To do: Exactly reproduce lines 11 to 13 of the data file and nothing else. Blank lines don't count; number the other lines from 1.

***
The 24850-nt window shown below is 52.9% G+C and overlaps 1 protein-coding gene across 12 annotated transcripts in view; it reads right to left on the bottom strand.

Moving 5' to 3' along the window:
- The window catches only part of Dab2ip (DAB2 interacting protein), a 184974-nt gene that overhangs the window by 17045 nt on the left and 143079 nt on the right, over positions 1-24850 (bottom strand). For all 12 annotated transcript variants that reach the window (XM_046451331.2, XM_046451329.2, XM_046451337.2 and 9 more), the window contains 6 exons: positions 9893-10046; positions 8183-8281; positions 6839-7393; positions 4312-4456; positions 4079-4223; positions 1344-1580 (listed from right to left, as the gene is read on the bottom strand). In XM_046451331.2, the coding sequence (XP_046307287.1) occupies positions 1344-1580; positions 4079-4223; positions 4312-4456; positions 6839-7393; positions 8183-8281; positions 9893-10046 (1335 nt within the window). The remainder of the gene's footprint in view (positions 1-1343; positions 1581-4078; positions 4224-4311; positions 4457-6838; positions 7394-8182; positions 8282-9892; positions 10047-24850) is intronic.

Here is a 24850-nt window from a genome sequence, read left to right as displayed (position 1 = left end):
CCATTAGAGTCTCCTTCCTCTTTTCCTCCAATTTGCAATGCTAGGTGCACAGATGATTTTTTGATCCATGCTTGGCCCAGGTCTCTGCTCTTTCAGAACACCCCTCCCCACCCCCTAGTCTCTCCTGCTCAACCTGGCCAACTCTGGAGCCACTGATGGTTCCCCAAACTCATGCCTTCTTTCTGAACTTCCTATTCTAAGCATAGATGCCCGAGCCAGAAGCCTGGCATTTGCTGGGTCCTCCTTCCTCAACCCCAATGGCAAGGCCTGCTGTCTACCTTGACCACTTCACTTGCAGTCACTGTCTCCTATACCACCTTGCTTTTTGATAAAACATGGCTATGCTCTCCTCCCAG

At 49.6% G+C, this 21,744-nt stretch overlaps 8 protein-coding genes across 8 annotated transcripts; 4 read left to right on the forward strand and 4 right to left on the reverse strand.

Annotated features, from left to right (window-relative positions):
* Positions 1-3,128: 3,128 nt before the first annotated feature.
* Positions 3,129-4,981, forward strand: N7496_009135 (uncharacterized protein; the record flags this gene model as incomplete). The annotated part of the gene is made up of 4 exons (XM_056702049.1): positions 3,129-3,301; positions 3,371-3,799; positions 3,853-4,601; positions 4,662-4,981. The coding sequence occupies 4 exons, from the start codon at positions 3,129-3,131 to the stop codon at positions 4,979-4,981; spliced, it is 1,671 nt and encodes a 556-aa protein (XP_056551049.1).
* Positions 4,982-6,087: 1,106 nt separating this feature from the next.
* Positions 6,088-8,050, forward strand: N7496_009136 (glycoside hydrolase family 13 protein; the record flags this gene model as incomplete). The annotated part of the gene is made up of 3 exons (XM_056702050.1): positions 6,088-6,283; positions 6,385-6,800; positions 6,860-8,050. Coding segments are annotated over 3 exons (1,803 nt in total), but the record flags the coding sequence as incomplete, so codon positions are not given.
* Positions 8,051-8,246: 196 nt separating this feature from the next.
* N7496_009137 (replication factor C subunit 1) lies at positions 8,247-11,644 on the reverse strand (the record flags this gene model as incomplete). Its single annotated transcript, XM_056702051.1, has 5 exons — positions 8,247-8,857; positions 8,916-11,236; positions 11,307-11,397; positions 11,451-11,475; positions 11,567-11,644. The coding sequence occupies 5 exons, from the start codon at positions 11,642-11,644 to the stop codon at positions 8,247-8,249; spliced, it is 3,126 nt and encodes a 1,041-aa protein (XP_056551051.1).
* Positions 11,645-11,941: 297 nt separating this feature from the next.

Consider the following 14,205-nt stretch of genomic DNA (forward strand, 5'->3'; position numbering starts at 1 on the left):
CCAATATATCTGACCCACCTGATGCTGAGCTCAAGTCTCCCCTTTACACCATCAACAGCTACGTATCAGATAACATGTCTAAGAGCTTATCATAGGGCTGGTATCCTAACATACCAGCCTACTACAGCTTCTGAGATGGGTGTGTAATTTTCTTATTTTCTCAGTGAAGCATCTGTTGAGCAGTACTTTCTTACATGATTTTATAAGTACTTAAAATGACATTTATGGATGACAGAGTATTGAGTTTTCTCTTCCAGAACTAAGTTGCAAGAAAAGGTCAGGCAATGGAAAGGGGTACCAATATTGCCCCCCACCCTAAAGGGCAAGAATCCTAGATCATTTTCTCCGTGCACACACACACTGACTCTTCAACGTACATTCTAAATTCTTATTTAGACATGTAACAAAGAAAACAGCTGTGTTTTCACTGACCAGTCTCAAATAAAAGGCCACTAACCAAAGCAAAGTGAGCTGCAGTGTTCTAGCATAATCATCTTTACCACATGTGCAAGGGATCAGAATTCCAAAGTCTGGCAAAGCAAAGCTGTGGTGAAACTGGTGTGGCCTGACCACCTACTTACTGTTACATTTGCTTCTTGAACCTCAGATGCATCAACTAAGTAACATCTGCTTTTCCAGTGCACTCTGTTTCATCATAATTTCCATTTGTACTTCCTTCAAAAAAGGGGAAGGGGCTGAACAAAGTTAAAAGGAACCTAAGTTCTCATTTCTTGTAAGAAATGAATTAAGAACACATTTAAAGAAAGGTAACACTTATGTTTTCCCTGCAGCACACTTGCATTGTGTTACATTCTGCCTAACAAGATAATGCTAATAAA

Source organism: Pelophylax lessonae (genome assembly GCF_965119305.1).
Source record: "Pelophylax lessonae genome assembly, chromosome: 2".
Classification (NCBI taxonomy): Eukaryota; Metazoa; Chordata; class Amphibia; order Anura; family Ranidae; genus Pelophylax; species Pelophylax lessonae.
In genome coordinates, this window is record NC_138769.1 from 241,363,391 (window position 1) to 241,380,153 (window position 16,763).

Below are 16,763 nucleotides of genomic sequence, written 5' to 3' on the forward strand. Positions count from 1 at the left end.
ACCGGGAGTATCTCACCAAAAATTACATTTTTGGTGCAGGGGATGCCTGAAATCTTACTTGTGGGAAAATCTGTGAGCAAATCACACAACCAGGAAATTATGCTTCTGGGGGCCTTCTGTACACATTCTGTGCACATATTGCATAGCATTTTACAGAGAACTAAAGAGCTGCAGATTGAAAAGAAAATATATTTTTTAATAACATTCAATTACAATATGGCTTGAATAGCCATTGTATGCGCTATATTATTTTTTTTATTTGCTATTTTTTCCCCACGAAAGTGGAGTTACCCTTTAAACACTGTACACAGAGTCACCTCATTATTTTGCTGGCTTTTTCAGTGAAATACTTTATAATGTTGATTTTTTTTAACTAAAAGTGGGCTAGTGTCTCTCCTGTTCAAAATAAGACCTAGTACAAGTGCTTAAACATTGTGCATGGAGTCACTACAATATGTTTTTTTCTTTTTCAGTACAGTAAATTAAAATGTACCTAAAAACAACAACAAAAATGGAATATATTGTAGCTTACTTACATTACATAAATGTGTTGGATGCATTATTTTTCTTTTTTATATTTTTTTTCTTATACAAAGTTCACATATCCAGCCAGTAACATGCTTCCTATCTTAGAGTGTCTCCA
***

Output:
* Positions 6,088-8,050, forward strand: N7496_009136 (glycoside hydrolase family 13 protein; the record flags this gene model as incomplete). The annotated part of the gene is made up of 3 exons (XM_056702050.1): positions 6,088-6,283; positions 6,385-6,800; positions 6,860-8,050. Coding segments are annotated over 3 exons (1,803 nt in total), but the record flags the coding sequence as incomplete, so codon positions are not given.
* Positions 8,051-8,246: 196 nt separating this feature from the next.
* N7496_009137 (replication factor C subunit 1) lies at positions 8,247-11,644 on the reverse strand (the record flags this gene model as incomplete). Its single annotated transcript, XM_056702051.1, has 5 exons — positions 8,247-8,857; positions 8,916-11,236; positions 11,307-11,397; positions 11,451-11,475; positions 11,567-11,644. The coding sequence occupies 5 exons, from the start codon at positions 11,642-11,644 to the stop codon at positions 8,247-8,249; spliced, it is 3,126 nt and encodes a 1,041-aa protein (XP_056551051.1).